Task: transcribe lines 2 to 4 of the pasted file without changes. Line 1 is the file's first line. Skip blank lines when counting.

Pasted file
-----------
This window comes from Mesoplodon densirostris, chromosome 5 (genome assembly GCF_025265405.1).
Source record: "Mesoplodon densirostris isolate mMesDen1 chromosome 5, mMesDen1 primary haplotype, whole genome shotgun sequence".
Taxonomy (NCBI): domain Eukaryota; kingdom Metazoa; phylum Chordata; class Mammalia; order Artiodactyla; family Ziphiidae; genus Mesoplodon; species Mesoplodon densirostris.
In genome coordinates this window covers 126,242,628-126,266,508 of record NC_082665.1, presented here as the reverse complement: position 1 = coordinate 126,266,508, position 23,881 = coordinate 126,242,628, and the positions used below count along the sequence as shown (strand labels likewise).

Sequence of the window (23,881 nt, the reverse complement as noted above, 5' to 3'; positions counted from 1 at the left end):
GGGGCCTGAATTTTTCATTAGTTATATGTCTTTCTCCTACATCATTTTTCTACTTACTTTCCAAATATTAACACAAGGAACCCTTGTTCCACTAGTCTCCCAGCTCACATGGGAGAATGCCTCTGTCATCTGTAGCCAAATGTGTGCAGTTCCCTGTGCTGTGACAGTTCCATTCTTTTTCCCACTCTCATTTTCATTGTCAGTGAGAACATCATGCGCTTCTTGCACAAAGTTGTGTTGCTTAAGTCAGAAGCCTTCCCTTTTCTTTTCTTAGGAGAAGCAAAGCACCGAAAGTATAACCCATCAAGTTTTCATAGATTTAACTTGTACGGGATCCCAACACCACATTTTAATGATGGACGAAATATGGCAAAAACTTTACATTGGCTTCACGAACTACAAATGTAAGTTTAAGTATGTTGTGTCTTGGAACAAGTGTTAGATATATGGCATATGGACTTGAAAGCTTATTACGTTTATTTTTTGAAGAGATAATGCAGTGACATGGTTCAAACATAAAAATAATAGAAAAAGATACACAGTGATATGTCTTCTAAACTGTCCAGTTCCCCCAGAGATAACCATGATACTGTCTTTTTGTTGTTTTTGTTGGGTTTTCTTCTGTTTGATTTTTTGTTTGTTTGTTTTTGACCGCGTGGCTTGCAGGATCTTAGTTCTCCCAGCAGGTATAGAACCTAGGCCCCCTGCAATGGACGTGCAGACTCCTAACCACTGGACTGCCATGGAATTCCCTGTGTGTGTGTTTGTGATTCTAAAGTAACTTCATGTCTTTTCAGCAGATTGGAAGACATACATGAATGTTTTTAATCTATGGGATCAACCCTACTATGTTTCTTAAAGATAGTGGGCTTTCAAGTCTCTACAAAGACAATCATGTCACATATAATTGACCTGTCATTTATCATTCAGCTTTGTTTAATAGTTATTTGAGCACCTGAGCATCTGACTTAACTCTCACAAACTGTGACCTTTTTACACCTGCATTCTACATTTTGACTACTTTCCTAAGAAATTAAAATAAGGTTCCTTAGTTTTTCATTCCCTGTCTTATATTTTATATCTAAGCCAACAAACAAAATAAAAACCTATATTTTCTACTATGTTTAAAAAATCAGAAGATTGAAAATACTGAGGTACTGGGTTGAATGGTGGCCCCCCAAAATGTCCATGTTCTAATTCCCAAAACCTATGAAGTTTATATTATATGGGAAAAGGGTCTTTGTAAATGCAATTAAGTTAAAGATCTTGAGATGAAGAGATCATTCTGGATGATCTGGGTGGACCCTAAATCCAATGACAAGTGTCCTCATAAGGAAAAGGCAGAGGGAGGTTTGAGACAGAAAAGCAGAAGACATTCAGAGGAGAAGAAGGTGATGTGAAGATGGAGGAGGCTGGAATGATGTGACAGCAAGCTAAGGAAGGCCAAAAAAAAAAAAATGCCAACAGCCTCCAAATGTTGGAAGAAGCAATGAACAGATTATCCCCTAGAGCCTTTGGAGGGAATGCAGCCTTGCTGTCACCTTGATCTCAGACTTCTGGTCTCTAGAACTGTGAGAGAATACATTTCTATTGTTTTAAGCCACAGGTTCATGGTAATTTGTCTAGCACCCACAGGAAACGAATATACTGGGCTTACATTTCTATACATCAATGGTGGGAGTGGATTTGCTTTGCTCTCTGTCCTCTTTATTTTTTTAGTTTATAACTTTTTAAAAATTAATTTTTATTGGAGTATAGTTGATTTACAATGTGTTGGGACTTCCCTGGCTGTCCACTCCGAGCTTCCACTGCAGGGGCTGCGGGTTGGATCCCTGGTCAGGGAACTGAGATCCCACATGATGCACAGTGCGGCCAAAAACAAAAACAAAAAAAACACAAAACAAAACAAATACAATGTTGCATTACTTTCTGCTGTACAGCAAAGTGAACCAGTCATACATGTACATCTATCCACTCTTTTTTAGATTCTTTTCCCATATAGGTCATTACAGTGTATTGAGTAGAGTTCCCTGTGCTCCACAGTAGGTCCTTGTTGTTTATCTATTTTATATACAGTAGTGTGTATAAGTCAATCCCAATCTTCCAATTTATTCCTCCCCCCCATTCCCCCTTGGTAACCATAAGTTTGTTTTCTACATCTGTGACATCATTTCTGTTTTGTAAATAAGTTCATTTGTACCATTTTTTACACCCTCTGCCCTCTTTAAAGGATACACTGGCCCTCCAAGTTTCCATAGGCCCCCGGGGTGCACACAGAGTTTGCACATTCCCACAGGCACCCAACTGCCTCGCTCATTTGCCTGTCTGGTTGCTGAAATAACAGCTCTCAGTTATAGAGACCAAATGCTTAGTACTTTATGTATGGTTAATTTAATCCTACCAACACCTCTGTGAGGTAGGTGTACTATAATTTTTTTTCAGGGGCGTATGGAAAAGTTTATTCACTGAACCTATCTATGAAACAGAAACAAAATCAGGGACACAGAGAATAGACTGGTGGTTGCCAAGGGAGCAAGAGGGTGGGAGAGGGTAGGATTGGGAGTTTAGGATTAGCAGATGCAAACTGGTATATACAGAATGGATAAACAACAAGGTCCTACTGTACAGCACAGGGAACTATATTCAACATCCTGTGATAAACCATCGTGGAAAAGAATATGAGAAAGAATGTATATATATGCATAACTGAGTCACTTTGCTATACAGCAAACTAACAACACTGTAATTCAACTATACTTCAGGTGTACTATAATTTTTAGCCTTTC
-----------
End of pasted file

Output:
Source record: "Mesoplodon densirostris isolate mMesDen1 chromosome 5, mMesDen1 primary haplotype, whole genome shotgun sequence".
Taxonomy (NCBI): domain Eukaryota; kingdom Metazoa; phylum Chordata; class Mammalia; order Artiodactyla; family Ziphiidae; genus Mesoplodon; species Mesoplodon densirostris.
In genome coordinates this window covers 126,242,628-126,266,508 of record NC_082665.1, presented here as the reverse complement: position 1 = coordinate 126,266,508, position 23,881 = coordinate 126,242,628, and the positions used below count along the sequence as shown (strand labels likewise).